“I think you’re wrong, Maurice.  I really do.  It’s such a waste.”

“Balls.  Are you coming up to hear Austin?”

 Malcolm shrugged and followed Maurice up a narrow flight of stairs to a landing with three doors facing on to it.  One of the doors had notice saying, “Do not enter while singing is going on.  Please wait for applause. Thank you.”  There were a few graffiti scribbled around this ukase, most of it on the theme ‘what applause’?  Adjacent to another of the doors and athwart the next flight of stairs was a table holding a cash-box, a book of cloakroom tickets, an opened ledger-like book and several stacks of printed flyers. Behind the table sat the small fair woman.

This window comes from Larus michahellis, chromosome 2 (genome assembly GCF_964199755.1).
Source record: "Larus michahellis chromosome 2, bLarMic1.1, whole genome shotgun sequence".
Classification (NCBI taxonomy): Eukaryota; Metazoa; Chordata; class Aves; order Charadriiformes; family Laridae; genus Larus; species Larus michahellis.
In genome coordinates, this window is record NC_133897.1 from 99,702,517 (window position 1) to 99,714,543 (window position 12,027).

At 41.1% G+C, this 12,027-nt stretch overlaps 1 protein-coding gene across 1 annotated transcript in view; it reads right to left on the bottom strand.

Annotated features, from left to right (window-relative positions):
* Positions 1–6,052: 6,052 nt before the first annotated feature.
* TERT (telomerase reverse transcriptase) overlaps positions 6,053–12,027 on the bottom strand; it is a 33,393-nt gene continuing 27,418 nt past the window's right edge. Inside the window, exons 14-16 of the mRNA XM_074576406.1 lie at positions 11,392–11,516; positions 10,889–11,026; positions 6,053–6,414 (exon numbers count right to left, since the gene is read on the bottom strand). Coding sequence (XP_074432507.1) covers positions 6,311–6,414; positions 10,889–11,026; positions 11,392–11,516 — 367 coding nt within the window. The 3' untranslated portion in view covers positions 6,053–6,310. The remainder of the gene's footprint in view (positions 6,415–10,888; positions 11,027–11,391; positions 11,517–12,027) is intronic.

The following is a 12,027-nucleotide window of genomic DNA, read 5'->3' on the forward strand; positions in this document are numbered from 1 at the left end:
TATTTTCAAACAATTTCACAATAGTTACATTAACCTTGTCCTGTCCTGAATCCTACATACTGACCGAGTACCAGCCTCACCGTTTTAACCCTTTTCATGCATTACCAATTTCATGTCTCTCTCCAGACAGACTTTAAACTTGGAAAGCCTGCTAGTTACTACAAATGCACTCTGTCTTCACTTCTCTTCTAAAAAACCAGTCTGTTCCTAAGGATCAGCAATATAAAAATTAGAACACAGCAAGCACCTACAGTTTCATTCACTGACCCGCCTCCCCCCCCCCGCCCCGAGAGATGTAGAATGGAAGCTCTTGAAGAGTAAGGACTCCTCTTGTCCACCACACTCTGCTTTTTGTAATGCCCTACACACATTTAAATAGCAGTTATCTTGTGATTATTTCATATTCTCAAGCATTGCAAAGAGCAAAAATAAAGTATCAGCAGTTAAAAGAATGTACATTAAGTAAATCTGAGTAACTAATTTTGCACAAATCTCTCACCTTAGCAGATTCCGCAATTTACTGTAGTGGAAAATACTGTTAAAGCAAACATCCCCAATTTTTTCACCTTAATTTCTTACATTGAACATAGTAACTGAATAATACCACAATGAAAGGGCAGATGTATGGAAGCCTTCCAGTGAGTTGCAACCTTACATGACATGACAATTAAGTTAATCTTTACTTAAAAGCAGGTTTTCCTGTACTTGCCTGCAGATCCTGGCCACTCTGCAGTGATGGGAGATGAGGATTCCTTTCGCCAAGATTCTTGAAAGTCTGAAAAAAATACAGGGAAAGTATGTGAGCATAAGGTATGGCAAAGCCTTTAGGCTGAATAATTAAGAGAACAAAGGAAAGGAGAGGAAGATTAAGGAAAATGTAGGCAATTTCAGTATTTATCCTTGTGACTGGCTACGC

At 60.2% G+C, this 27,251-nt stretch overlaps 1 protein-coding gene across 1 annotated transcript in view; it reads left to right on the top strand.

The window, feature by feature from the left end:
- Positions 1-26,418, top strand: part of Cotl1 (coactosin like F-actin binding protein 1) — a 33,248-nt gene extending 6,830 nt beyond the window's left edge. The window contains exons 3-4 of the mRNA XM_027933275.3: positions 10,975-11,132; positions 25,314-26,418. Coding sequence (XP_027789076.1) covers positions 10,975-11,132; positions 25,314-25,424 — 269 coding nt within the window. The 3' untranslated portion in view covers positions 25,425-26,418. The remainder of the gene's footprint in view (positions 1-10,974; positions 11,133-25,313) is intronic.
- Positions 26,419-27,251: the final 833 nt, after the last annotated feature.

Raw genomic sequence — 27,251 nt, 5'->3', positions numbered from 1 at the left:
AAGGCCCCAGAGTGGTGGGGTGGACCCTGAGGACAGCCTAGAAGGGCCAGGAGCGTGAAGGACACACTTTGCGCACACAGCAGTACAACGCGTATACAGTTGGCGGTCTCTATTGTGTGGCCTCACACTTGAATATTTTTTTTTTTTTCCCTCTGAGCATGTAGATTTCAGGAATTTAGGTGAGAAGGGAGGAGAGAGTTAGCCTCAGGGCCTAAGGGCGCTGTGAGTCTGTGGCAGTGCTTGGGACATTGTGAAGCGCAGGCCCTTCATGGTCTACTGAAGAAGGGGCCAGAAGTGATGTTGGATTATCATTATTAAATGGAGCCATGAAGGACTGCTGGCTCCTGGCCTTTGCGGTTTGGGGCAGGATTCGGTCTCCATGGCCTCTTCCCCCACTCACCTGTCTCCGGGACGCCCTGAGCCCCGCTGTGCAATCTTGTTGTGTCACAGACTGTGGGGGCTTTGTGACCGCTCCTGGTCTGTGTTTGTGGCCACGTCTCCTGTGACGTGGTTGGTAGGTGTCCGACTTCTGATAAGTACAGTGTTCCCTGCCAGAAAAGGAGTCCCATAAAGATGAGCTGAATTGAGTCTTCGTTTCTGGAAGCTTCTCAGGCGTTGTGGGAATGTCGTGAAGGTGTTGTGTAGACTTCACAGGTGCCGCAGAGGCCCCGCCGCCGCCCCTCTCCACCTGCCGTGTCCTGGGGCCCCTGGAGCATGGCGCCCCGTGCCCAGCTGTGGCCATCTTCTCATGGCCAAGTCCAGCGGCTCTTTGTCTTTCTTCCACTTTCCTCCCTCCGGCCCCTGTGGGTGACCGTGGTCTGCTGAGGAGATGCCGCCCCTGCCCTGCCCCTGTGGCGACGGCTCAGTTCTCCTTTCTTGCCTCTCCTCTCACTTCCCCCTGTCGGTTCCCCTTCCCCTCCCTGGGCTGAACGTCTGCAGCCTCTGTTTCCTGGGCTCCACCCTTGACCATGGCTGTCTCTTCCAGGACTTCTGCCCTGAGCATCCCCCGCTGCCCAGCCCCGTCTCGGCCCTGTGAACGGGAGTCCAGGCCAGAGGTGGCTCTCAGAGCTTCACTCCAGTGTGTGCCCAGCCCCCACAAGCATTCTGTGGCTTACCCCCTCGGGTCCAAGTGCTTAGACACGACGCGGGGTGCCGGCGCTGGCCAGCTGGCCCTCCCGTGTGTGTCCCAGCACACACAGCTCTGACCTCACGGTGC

“One non-member,” said Maurice.

“That’s all right, Maurice,” said Susan.

“One non-member,” repeated Maurice, putting a pound on the table.

“Oh, all right!  Be that way then.  40p.  If you please.”

She gave him his change and greeted Malcolm, who gave no indication that he expected to pay an admission charge.  Maurice leaned against the door and heard his brother’s muffled singing:

“I’ve ever seen her face before me,

In life or dreams or anywhere,

But that she did stare at me cruelly,

From cheek and tress so brownly fair.”

Maurice recognized the penultimate verse of a song that, despite its traditional air, he knew to be one of his brother’s own.

“She’d a pewter ring upon her finger,

An amber band did hold her hair;

But a tress beside her eye did linger,

Upon her cheek so brownly fair.”